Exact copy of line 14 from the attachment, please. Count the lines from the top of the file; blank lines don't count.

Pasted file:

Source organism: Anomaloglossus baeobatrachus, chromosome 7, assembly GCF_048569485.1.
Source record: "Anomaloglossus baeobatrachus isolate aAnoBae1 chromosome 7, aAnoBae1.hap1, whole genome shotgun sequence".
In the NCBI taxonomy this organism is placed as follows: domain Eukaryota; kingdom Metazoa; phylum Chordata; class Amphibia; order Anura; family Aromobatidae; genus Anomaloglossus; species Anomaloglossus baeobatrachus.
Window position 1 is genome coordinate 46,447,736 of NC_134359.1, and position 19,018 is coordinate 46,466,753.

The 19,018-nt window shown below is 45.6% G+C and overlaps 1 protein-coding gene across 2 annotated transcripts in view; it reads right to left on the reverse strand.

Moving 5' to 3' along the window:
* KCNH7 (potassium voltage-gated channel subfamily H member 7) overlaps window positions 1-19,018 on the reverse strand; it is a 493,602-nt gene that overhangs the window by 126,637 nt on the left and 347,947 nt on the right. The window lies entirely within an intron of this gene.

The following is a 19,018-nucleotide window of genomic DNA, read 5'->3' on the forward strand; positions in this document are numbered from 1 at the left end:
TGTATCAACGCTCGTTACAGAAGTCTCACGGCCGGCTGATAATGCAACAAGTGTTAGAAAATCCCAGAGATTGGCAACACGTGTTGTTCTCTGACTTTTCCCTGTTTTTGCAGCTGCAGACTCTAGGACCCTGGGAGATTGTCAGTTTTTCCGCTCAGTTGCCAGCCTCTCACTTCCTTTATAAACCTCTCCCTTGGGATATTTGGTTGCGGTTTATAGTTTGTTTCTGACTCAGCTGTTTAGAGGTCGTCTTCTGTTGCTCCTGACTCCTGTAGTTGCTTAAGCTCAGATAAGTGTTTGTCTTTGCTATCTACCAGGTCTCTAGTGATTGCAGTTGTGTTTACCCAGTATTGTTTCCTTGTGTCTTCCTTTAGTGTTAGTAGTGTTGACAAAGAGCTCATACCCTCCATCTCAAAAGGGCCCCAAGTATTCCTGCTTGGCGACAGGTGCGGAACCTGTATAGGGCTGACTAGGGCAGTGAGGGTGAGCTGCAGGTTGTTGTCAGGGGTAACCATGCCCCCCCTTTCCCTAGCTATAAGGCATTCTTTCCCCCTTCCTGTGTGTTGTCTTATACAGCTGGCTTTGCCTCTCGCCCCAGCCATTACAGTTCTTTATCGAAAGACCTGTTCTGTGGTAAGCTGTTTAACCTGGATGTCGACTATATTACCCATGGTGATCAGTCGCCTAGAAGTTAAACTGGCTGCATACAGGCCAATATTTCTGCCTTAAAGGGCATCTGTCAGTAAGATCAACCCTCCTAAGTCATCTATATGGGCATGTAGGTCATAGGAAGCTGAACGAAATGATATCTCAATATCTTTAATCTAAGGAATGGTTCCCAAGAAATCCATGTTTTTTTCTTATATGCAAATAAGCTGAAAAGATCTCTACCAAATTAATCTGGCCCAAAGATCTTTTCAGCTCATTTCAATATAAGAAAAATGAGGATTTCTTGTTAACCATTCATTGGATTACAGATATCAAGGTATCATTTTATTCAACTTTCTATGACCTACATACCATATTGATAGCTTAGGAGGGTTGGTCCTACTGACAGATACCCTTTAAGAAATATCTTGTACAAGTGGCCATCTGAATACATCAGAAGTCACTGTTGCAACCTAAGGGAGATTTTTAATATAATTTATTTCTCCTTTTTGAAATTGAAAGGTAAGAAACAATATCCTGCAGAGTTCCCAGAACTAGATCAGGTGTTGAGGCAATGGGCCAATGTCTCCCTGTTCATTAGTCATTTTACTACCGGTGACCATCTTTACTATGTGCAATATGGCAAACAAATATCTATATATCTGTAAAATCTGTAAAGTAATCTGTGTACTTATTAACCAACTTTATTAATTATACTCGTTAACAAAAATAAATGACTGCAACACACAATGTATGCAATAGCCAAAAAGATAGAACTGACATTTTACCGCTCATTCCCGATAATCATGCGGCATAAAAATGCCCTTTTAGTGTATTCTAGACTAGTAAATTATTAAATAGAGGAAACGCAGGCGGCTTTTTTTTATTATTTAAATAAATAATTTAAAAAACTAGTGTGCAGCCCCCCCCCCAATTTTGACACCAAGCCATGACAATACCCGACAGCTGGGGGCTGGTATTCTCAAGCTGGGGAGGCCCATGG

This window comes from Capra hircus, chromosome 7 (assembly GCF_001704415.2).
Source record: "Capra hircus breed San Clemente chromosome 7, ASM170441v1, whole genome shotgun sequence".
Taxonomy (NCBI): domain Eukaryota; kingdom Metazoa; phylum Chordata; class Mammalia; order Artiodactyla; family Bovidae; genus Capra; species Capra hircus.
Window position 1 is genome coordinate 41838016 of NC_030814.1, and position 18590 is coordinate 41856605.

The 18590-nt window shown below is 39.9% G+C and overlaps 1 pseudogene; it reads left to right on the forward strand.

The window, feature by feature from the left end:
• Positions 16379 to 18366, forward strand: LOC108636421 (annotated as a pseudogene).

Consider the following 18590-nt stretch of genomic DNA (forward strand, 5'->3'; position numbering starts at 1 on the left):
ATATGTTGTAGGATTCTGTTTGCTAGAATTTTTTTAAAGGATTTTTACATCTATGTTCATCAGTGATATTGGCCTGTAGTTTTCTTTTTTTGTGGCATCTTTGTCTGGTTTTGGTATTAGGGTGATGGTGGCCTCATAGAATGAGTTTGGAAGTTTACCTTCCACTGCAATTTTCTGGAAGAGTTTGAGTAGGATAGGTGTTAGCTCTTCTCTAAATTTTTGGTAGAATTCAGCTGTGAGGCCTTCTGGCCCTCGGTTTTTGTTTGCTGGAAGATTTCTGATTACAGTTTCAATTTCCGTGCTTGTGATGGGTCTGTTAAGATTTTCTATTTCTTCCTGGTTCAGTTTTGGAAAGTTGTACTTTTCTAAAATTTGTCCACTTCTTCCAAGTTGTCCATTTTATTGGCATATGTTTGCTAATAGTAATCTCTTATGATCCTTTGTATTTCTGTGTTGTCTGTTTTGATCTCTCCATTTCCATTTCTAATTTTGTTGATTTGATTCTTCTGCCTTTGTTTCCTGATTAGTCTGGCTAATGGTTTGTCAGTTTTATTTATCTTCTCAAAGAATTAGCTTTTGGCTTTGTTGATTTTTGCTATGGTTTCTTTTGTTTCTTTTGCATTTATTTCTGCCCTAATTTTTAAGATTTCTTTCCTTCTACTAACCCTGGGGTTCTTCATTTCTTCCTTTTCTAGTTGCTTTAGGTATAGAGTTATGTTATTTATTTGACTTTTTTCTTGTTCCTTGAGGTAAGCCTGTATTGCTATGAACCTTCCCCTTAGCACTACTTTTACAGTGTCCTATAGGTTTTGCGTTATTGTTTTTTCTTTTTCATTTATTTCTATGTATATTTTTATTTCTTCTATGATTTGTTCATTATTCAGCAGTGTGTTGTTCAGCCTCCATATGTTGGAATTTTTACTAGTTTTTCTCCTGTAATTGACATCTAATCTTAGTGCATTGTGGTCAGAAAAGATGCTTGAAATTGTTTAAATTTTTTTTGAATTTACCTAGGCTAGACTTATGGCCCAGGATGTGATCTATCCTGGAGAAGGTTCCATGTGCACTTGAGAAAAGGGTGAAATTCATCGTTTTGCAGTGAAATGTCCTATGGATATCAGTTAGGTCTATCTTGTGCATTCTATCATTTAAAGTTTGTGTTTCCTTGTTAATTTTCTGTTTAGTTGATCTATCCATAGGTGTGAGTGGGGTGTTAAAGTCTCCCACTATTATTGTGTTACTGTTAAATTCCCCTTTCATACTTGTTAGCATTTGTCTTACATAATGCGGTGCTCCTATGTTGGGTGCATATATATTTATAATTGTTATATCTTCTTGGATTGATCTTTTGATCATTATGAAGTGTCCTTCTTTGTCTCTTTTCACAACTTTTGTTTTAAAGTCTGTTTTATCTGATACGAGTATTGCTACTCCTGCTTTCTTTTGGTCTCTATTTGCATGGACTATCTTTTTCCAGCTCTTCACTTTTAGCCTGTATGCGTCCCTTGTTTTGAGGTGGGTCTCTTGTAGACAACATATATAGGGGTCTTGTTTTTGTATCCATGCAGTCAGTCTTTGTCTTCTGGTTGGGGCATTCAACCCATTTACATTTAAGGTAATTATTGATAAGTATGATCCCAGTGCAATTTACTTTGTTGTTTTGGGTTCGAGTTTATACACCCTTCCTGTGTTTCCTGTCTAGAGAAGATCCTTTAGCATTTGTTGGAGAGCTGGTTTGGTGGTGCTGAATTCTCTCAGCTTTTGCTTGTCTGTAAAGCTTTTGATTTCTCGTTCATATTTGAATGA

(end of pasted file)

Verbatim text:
The 18590-nt window shown below is 39.9% G+C and overlaps 1 pseudogene; it reads left to right on the forward strand.